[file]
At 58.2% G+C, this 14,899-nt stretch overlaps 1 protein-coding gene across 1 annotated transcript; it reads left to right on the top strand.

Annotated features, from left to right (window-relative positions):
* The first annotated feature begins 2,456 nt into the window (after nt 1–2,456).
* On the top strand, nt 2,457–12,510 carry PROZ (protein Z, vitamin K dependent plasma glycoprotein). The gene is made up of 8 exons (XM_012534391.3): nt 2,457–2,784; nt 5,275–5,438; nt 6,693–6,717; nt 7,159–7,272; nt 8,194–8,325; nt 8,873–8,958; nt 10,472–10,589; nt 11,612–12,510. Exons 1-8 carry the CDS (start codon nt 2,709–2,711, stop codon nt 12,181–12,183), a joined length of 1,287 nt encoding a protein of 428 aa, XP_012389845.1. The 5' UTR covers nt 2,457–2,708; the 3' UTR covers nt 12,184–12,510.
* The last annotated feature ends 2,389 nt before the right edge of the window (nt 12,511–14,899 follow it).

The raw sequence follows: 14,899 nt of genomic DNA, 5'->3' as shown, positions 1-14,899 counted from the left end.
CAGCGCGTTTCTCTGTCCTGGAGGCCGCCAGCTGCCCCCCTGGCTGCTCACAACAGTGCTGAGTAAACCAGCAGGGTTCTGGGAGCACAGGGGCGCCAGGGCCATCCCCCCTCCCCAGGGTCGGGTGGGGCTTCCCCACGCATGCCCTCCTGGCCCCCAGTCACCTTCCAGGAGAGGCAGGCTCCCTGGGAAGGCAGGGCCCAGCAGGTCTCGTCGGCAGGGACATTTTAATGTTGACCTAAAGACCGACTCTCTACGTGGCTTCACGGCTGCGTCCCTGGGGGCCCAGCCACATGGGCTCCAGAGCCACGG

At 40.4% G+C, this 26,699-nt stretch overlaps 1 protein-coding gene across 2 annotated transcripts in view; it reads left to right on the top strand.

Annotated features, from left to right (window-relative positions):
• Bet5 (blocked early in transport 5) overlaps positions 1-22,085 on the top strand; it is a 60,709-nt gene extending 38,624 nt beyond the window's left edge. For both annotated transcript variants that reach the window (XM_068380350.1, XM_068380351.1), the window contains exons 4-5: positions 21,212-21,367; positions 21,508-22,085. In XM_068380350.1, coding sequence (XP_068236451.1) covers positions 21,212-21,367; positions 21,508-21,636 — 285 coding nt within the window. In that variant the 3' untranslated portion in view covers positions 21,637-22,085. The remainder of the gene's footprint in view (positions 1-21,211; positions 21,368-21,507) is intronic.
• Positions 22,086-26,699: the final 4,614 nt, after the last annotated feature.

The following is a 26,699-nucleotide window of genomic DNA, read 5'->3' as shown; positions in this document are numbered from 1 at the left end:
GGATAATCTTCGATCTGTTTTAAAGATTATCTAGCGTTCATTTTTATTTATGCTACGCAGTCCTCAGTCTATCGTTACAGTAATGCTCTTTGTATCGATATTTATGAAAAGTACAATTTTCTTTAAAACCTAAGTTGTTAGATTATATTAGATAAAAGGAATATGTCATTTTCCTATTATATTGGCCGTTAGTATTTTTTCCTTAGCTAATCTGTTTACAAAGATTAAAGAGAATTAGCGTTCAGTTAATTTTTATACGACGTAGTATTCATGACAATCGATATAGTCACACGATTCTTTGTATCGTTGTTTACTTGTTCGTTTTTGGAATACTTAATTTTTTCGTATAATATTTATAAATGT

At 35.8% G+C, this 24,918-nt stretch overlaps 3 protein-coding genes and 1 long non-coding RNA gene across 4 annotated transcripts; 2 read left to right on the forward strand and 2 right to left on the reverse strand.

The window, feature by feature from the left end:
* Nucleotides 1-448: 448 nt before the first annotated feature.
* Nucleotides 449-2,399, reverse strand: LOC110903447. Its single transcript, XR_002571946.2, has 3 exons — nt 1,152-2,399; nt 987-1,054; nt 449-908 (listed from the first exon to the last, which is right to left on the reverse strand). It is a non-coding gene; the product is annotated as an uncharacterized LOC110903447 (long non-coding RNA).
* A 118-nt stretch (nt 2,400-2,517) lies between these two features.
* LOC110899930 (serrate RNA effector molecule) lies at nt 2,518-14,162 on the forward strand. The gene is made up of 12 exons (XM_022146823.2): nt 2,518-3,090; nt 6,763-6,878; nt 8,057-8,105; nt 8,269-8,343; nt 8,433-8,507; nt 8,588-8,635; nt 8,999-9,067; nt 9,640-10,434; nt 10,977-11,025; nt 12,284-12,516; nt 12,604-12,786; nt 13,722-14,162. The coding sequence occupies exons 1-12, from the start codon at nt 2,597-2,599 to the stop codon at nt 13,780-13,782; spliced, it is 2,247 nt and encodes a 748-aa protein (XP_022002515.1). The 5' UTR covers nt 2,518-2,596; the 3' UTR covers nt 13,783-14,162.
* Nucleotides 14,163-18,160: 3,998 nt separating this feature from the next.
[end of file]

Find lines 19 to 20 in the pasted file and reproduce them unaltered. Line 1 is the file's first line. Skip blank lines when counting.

* LOC110899930 (serrate RNA effector molecule) lies at nt 2,518-14,162 on the forward strand. The gene is made up of 12 exons (XM_022146823.2): nt 2,518-3,090; nt 6,763-6,878; nt 8,057-8,105; nt 8,269-8,343; nt 8,433-8,507; nt 8,588-8,635; nt 8,999-9,067; nt 9,640-10,434; nt 10,977-11,025; nt 12,284-12,516; nt 12,604-12,786; nt 13,722-14,162. The coding sequence occupies exons 1-12, from the start codon at nt 2,597-2,599 to the stop codon at nt 13,780-13,782; spliced, it is 2,247 nt and encodes a 748-aa protein (XP_022002515.1). The 5' UTR covers nt 2,518-2,596; the 3' UTR covers nt 13,783-14,162.
* Nucleotides 14,163-18,160: 3,998 nt separating this feature from the next.